By Toni L Franklin
Accredited Practising Dietitian, Dietitians Association of Australia, Provisional Sports Dietitian, Sport Dietitians Australia
The desire to seek out new or peculiar foods to add to our arsenal of table talk, or ‘foodstagram’ posts, is born out of natural human curiosity. But is there any grain of truth in the notion that we should be seeking out exclusive ancient grains to fuel our exercise training and performances?
Fuelling our bodies before exercise and restoring nutrition after exercise is a fundamental component of Sport Nutrition. Why?
Before exercise, the carbohydrate in food tops up our liver and muscle glycogen stores, especially if we are training first thing in the morning after an overnight fast. Eating before exercise also helps to avoid that niggling hungry feeling and help us get the most out of our training. Taking care to eat foods that don’t cause gastrointestinal upset should also be at the forefront of your food choices (1,2). After exercise, food helps you refuel in preparation for subsequent exercise sessions, promotes muscle repair and growth, boosts adaptation that occurs as a result of training and supports your immune function (3,4). The combination of appropriate nutritious foods and exercise works synergistically to help you achieve your goals.
Traditional and ancient grains battle it out on the playing field. Which is best?
Grains are a nutritious source of carbohydrate, fibre and micronutrients. A good comparison of the nutrient composition of different grains is found in the article “What’s all the fuss about trendy grains?” Grains also contain some protein, a fact that is commonly overlooked. Previous studies have investigated animal protein sources with a high amount of an amino acid called leucine and found around 20g stimulates muscle protein synthesis during recovery from exercise. However, we have recently seen an increasing interest in investigating plant sources of protein to support muscle protein synthesis, perhaps through fortification of leucine or by combining plant based proteins such as grains with complementary amino acid profiles (5).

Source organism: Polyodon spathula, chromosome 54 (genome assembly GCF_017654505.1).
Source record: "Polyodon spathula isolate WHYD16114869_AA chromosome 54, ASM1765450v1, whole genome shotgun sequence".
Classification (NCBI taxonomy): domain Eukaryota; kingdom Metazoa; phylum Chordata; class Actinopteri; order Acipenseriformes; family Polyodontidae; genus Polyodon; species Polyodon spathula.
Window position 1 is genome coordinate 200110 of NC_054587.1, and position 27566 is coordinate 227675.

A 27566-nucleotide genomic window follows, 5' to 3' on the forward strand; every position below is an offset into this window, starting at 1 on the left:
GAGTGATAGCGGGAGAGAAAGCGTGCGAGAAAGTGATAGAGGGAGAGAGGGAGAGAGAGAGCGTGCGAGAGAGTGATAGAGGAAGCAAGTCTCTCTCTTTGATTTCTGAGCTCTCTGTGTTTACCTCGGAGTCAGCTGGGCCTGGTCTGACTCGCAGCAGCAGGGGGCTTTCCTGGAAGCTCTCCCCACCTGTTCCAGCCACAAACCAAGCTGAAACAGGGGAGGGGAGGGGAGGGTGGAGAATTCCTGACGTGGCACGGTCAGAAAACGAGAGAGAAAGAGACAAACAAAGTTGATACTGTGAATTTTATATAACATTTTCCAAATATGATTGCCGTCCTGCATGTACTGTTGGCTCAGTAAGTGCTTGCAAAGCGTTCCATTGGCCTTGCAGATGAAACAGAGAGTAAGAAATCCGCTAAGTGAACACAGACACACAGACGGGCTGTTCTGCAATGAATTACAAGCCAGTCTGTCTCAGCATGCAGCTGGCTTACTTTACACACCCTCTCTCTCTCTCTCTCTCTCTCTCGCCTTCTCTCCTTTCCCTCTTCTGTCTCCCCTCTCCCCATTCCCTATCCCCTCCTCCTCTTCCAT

So do both the hipster ancient grains and the traditional grandparent grains provide appropriate fuel for exercise?
The answer is yes. However, at this point, it’s important to reveal another essential principle of sports nutrition – using familiar foods with a known tolerance is always encouraged for key training sessions or competition. Most runners would not wear a brand new, untested pair of running shoes for a marathon race unless they are invincible to injury, blisters and indifferent about performance. If an ancient grain buckwheat, quinoa and chia acai bowl is what you normally eat and tolerate before exercise, go forth and conquer. But a good old-fashioned porridge or some whole grain toast with banana and honey is equally effective and possibly more tolerable on the gut if this is what you are used to eating. There is also something to be said about the nostalgic calming effect that familiar foods can have on settling rattled nerves before a big event. The crux of the matter is that a varied diet remains central to a healthy lifestyle. Both traditional and ancient grains should be friends not foes and there is no grain more ‘superior’ than another.
Key points for fuelling and recovery
– Have your pre-exercise meal 3-4 hours before exercise if you struggle with gastrointestinal discomfort during exercise. This is more crucial for higher intensity weight bearing sports such as footy and running or sports where your stomach will be jostled about, such as gymnastics or boxing. If you are having a smaller snack this can be eaten 1 or 2 hours before the event.
– Good pre-exercise meals or snacks include: eggs and tomato on rye toast, a whole grain sandwich or wrap with some lean protein and salad, wholemeal raisin toast or oats with yoghurt and fruit.
– Try to have some post-exercise recovery nutrition with a combination of carbohydrates and protein as soon as possible after your event.
– Good recovery nutrition meals or snacks include: whole grain crackers and cheese or nut butter, wholemeal pasta and vegetable salad, tabbouleh, wholemeal spaghetti and meatballs, homemade muesli bar with oats or dried fruit and seeds.
And if you’re ever unsure about what’s best for YOU, contact an Accredited Sports Dietitian for your tailored nutrition plan to help you be your best.
Toni Franklin is a Dietitian with a background in clinical and sport nutrition. For more information about how you can use nutrition to improve your sport performance, please contact a member of Sport Dietitians Australia (SDA), Australia’s peak professional body and credible source of sport nutrition information. Visit www.sportsdietitians.com.au for more information.
1. SDA Sports Dietitians Australia. Factsheets: Eating & Drinking before exercise. Retrieved from: https://www.sportsdietitians.com.au/factsheets/fuelling-recovery/eating-drinking-sport/
2. Australian Sports Commission (2009). Eating before exercise. Retrieved from: http://www.ausport.gov.au/ais/sports_nutrition/fact_sheets/eating_before_exercise
3. SDA Sports Dietitians Australia. Factsheets: Recovery Nutrition. Retrieved from: https://www.sportsdietitians.com.au/factsheets/fuelling-recovery/recovery-nutrition/
4. Australian Sports Commission (2009). Recovery nutrition. Retrieved from: http://www.ausport.gov.au/ais/sports_nutrition/fact_sheets/recovery_nutrition
5. Witard, O.C., Wardle, S.L., Macnaughton, L.S., Hodgson, A.B., Tipton, K.D. (2016). Protein considerations for optimising skeletal muscle mass in healthy young and older adults. Nutrients, 23;8(181) https://www.ncbi.nlm.nih.gov/pmc/articles/PMC4848650/